China's publishing to go global

By Wang Qian (China Daily)
Updated: 2011-01-12 08:06
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BEIJING - China plans to export more than $1 billion worth of books, printed and digital, before the end of the 12th Five-Year Plan (2011-2015) period, officials have said.

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The draft of the 12th Five-Year Plan said that by the end of 2015 export revenue in the publishing industry will double from what it was during the 11th Five-Year Plan (2006-2010) period.

Export revenue from digital publishing products and related services will surpass $1 billion by 2015, encouraging domestic publishing companies to cooperate with foreign ones. The value of exported traditional books will reach $42 million by 2015, the draft said.

"China will build an outstanding publishing industry and brands reflecting the country's culture and showing our influence on the international stage," Liu Binjie, director of the General Administration of Press and Publication said at the 2011 national press and publication work conference in Beijing on Tuesday.

"A medium- and long-term plan for the country's publishing industry will be developed, targeting the mainstream market in Western countries and further expanding the Asian market," Liu said.

The draft plan said an international book exhibition center will be built in Beijing to provide better service and more opportunities to booksellers and publishing houses across the world, making the city a world-class, large and comprehensive cultural exchange stage.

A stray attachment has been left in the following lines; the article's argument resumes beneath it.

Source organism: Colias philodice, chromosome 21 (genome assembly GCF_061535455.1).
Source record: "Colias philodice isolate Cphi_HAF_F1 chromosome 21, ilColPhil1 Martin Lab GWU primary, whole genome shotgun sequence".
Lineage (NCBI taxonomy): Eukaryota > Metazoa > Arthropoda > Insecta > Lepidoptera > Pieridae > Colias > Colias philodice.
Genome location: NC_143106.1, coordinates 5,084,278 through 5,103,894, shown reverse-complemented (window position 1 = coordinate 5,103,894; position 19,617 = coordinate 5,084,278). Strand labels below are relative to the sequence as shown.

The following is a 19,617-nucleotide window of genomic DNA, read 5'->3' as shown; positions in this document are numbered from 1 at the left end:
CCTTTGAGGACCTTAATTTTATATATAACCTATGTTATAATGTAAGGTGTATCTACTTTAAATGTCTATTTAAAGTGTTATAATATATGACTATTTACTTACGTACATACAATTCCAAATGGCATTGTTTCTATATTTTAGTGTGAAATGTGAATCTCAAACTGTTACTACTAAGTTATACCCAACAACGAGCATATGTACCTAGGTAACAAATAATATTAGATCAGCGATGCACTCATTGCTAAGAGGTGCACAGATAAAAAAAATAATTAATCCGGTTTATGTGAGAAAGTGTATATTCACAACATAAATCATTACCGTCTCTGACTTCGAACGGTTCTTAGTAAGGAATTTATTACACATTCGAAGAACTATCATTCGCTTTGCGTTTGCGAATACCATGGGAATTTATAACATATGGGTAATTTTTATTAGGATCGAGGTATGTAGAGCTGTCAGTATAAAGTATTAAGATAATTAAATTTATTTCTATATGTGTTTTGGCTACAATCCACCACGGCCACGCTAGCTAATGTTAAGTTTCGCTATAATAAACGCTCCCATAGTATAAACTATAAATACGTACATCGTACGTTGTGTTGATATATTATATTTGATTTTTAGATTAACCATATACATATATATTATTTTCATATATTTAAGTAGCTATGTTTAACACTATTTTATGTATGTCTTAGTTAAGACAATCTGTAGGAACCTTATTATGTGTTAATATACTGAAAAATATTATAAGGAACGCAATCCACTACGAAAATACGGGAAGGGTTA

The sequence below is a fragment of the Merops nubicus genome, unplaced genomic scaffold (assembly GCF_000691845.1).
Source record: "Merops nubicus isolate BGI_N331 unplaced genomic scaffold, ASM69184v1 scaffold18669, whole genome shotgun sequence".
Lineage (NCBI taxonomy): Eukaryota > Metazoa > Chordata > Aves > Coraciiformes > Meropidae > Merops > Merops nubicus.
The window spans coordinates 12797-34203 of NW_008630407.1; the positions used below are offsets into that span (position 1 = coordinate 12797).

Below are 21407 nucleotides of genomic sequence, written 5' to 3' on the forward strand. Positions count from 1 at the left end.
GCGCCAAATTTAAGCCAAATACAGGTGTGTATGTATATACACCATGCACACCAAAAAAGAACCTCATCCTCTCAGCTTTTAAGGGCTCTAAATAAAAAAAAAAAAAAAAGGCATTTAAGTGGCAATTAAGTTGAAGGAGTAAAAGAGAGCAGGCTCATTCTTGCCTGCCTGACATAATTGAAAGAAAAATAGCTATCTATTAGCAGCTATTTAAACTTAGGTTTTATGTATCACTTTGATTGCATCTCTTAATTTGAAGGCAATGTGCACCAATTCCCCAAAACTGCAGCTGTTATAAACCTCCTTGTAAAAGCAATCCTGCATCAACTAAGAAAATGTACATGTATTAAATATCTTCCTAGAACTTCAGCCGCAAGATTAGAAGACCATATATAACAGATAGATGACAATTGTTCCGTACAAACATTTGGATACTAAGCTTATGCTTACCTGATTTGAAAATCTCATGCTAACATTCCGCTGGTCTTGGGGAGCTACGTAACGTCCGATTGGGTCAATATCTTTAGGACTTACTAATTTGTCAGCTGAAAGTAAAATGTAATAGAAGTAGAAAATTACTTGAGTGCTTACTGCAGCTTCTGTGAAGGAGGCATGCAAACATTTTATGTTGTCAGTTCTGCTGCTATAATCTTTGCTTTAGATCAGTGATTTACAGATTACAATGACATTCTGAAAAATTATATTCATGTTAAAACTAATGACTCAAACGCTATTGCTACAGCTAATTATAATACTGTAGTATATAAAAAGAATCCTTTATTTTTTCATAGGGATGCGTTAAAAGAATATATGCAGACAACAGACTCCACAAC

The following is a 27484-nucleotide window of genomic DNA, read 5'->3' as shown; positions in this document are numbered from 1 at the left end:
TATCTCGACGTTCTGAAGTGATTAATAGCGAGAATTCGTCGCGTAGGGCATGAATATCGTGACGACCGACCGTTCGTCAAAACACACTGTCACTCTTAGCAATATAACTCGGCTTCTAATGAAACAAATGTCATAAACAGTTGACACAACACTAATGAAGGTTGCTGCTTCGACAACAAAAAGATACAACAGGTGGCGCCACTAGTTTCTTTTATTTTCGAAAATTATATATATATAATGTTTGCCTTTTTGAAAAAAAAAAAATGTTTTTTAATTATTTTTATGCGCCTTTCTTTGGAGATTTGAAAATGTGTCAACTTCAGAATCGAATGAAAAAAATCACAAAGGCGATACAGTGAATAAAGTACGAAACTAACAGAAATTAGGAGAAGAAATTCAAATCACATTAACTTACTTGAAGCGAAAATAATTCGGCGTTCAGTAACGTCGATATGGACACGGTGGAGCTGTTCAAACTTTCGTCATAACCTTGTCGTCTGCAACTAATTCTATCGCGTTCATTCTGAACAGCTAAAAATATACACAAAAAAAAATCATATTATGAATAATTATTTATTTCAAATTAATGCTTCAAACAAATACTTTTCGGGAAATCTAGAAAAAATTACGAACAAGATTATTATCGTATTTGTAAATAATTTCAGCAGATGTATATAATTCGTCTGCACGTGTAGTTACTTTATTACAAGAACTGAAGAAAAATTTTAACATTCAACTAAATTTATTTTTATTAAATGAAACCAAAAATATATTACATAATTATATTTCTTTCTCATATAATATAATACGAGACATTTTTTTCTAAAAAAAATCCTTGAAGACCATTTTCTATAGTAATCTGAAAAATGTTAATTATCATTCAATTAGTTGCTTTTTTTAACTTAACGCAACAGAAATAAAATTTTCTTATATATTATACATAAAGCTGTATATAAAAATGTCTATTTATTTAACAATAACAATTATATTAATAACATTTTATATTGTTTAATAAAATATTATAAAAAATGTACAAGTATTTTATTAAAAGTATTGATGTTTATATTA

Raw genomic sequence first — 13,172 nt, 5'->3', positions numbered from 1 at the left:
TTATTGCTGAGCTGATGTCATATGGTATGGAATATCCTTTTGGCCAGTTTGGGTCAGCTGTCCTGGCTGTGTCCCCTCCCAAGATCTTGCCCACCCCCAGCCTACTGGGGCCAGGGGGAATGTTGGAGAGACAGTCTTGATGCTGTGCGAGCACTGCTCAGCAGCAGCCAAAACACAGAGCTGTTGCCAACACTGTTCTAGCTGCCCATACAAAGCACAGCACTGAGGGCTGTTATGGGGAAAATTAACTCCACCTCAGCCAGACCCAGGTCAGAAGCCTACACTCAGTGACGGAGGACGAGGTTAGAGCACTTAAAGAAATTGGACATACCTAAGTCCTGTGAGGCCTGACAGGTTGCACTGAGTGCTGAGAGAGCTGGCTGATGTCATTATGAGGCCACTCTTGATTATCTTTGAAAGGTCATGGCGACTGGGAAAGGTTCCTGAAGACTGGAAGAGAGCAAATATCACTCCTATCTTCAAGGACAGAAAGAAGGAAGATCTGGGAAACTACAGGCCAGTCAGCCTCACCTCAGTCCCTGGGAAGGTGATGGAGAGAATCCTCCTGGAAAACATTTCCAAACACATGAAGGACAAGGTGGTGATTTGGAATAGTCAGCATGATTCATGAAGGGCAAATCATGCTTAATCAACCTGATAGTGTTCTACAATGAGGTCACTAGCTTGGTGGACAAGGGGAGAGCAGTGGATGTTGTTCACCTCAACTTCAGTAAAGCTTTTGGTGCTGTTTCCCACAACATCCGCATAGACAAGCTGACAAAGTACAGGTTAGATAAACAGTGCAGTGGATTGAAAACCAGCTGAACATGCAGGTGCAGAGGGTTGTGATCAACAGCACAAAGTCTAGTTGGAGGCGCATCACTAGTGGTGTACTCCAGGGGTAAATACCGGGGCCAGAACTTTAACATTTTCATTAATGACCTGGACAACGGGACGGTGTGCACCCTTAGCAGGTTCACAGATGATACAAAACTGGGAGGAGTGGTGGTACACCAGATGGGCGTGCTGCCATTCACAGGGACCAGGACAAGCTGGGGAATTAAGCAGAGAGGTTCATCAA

Cooperation with foreign chain bookstores will be strengthened, and the selling channels for books from China through international publishing organizations will be improved, it added.

So far, Chinese publications have been available in more than 3,100 bookstores and libraries in 193 foreign countries and regions, with newspapers and magazines covering more than 80 foreign countries and regions, according to statistics from the administration.

"The competitiveness of China's publishing industry will be raised to a new level," Liu said.

The total revenue from the press and publication industries is expected to reach 130 billion yuan ($19.6 billion) in 2010, which will be more than 60 percent of the added value of the country's culture industry.

Liu said compared with the period of the 10th Five-Year Plan (2001-2005), the total revenue of the publishing industry had doubled from 2006 to 2010.

In that period, China published 20 million books, more than any other country. According to the administration's statistics, it also published the second highest number of digital publications in the world.


Ambitious media strategy

To raise the international competitiveness of Chinese media, the country will seek to build world-class media through encouraging the expansion plans of outstanding publishing companies, officials said.

"We will further strengthen our broadcasting channels and enhance the country's influence on the international stage," Liu Binjie, director of the General Administration of Press and Publication said at a conference in Beijing on Tuesday.

He added that current publishing operations should be restructured to build several large leading companies that will enjoy greater competitiveness and influence.

"We will support and encourage the press and publication companies to develop expansion plans abroad," Liu said. The draft of the 12th Five-Year Plan (2011-2015) said about 10 key digital publishing companies with annual revenue surpassing 10 billion yuan ($1.5 billion) will be formed before 2015.

It added that another 20 key publishing organizations will be encouraged to set up overseas affiliates, branches or stores and to increase investment abroad.

"China has already become a surging power in the press and publication industry across the world," Liu said.

- Wang Qian